Rhode Island: This Wednesday, March 4, both chambers of the legislature will hear testimony in favor of legislation to mandate the Department of Health to establish rules governing the licensing of non-profit compassion centers “to acquire, possess, cultivate, manufacture, deliver, transfer, transport, supply, or dispense marijuana, or related supplies and educational materials, to registered qualifying patients.” To learn more about this effort, or to attend these hearings, please visit our allies at the Rhode Island Patient Advocacy Coalition.

    New Hampshire: Next Monday, March 9, members of the House Health, Human Services & Elderly Affairs Committee will hear testimony at 10am in favor of House Bill 648, which seeks to legalize the use of medical cannabis is New Hampshire. Two years ago the House narrowly rejected (186-177) a similar bill, so it vital that you contact your House members and urge them to support HB 648. You can write them here. And if you wish to attend next week’s hearing, our allies NH Compassion have all the information you need here.

    To learn about additional pending legislation in Alabama, California, Connecticut, Minnesota, Missouri, Montana, New Jersey, Oregon, Tennessee, and Washington, please visit NORML’s Legislative Action Alerts page here.

  • by Paul Armentano, NORML Deputy Director January 30, 2009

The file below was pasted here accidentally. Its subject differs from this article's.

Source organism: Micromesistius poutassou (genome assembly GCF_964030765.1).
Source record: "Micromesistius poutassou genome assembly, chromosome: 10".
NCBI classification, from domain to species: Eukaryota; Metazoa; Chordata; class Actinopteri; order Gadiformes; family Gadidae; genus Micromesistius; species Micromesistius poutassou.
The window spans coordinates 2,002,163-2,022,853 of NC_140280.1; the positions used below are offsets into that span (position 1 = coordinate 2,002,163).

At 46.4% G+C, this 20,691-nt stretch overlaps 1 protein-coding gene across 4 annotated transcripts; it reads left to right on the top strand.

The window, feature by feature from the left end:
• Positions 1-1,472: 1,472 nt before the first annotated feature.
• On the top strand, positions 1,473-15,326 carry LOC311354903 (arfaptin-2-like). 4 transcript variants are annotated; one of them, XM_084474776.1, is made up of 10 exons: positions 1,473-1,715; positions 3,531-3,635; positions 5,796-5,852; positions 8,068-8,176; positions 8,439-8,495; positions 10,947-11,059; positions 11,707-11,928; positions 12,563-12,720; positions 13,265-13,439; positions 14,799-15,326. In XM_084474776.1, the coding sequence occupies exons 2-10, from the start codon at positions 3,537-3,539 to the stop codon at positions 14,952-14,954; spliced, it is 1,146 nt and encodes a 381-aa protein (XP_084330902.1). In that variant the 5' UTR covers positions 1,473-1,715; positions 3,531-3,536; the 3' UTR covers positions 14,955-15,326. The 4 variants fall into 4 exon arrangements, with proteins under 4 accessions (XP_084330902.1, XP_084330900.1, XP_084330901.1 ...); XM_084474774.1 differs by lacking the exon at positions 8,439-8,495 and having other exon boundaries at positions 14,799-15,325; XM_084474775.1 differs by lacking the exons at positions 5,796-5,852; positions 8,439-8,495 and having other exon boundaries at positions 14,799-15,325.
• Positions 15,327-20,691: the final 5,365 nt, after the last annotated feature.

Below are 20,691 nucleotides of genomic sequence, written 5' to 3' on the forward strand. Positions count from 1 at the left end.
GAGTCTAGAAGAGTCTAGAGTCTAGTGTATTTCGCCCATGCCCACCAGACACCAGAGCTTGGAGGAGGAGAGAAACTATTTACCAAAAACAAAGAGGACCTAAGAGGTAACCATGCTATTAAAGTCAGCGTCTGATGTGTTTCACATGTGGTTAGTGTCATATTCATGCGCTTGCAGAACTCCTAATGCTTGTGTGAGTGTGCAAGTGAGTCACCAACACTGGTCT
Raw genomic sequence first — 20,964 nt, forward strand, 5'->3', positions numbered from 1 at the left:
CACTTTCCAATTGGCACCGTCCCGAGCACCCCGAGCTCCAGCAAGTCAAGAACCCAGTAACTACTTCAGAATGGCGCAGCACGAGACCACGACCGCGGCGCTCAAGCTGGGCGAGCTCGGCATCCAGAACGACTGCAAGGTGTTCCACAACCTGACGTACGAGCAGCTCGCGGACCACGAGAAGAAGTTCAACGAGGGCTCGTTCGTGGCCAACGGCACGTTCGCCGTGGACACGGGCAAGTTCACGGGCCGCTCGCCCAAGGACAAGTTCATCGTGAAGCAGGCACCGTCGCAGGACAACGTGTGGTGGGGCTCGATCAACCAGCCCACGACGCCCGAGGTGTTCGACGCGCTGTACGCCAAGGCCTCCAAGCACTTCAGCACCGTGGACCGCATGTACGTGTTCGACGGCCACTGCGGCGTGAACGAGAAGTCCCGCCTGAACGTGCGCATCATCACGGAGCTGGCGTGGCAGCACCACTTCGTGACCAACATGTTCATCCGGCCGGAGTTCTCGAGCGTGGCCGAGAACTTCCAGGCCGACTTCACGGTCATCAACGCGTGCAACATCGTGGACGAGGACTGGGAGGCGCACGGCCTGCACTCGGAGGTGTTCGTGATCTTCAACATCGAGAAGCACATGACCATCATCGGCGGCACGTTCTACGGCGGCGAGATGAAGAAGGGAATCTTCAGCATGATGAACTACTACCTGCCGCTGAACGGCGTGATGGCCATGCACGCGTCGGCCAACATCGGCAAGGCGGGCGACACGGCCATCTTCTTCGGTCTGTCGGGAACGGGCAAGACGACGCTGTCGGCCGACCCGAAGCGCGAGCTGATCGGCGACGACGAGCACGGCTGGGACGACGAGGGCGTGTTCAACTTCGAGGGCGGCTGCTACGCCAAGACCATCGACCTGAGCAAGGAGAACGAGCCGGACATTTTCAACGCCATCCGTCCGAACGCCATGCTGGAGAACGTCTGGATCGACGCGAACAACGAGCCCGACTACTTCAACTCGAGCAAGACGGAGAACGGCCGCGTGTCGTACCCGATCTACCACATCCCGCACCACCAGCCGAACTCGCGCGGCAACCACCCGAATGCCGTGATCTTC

Marijuana law reform bills are now pending in nearly a dozen states. Here is this week’s summary of pending state legislative activity and tips on how you can become involved in changing the marijuana laws in your area.

    Connecticut: Legislators introduced a bill this week to decriminalize the personal use of marijuana. Senate Bill 349 would amend Connecticut law so that adults who possess one ounce of marijuana or less will be issued tickets and assessed a nominal fine in lieu of criminal charges (up to one-year in jail, under current law). In the House, lawmakers will consider HB 5175, which seeks to legalize the medical use of cannabis. (The legislature passed a similar measure in 2007, only to have it vetoed by Gov. Jodi Rell.) Both bills are now before the Joint Judiciary Committee. Please show your support for these efforts here.